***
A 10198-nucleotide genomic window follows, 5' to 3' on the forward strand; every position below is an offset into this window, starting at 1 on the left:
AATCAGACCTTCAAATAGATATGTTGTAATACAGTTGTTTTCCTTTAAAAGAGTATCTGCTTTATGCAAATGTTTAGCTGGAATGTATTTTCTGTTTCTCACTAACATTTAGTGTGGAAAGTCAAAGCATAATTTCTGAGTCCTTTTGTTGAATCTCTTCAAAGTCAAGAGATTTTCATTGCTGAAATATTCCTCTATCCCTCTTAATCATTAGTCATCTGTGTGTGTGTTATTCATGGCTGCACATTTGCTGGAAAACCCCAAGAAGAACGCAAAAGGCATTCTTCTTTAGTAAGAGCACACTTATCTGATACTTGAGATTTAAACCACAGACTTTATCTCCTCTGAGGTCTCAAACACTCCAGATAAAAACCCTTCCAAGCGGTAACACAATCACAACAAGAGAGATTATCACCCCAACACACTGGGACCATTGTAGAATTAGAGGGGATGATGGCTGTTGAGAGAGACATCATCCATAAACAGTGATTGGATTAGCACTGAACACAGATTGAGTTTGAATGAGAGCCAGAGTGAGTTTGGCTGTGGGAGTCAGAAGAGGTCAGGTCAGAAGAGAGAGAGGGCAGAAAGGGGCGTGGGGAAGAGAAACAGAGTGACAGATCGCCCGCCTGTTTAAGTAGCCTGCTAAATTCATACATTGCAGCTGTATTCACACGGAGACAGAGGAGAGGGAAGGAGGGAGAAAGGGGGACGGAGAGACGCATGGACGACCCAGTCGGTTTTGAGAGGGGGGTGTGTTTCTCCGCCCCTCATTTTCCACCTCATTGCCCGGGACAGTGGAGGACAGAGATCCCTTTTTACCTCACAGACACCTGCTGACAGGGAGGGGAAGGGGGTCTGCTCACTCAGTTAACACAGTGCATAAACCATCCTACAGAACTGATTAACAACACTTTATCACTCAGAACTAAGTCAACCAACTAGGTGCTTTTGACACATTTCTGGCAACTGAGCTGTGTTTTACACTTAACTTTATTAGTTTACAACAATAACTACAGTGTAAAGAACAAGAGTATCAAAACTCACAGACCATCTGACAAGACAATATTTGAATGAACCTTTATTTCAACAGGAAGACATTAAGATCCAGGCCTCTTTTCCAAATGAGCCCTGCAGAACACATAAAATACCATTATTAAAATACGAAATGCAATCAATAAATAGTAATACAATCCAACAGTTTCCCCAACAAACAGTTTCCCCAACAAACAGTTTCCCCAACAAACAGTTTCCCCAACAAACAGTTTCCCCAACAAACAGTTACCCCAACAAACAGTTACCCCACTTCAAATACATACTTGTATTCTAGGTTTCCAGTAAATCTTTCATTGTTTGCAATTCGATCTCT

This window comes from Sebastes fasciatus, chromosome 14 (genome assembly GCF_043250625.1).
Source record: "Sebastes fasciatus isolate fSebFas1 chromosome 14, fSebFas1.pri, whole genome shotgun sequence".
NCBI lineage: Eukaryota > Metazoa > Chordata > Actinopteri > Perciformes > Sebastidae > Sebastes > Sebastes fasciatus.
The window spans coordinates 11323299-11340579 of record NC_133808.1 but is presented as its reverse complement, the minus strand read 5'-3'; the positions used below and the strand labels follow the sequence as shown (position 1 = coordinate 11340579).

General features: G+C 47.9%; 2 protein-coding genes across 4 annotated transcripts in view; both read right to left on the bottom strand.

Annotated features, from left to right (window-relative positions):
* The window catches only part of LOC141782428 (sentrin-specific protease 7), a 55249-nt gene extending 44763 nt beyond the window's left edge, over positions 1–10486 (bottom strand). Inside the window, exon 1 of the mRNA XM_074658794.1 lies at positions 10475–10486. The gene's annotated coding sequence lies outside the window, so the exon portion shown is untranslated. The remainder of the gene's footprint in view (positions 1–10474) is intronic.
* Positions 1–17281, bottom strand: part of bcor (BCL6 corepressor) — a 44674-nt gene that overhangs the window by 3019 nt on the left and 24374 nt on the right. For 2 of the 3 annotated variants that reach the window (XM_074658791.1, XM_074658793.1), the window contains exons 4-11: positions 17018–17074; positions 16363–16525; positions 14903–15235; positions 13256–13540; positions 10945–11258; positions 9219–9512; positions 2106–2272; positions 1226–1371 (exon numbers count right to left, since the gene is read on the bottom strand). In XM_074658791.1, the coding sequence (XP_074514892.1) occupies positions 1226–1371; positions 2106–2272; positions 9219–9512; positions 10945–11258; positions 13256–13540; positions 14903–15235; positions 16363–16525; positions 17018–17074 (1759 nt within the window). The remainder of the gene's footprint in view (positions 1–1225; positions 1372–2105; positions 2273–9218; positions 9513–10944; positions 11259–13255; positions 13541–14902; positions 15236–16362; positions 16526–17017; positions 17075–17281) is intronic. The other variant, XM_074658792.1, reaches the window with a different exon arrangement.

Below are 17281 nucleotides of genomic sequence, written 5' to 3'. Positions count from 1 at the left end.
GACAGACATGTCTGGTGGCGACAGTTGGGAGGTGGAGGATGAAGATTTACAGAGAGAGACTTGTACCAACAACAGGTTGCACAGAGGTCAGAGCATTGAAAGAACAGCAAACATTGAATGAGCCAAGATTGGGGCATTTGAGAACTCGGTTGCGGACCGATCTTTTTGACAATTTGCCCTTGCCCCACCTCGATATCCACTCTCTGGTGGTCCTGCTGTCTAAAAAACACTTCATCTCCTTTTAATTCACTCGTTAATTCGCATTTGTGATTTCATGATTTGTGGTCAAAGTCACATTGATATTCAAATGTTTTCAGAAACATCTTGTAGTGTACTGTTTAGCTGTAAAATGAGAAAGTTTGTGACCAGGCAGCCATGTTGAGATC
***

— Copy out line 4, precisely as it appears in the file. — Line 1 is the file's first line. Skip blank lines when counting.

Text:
Source record: "Sebastes fasciatus isolate fSebFas1 chromosome 14, fSebFas1.pri, whole genome shotgun sequence".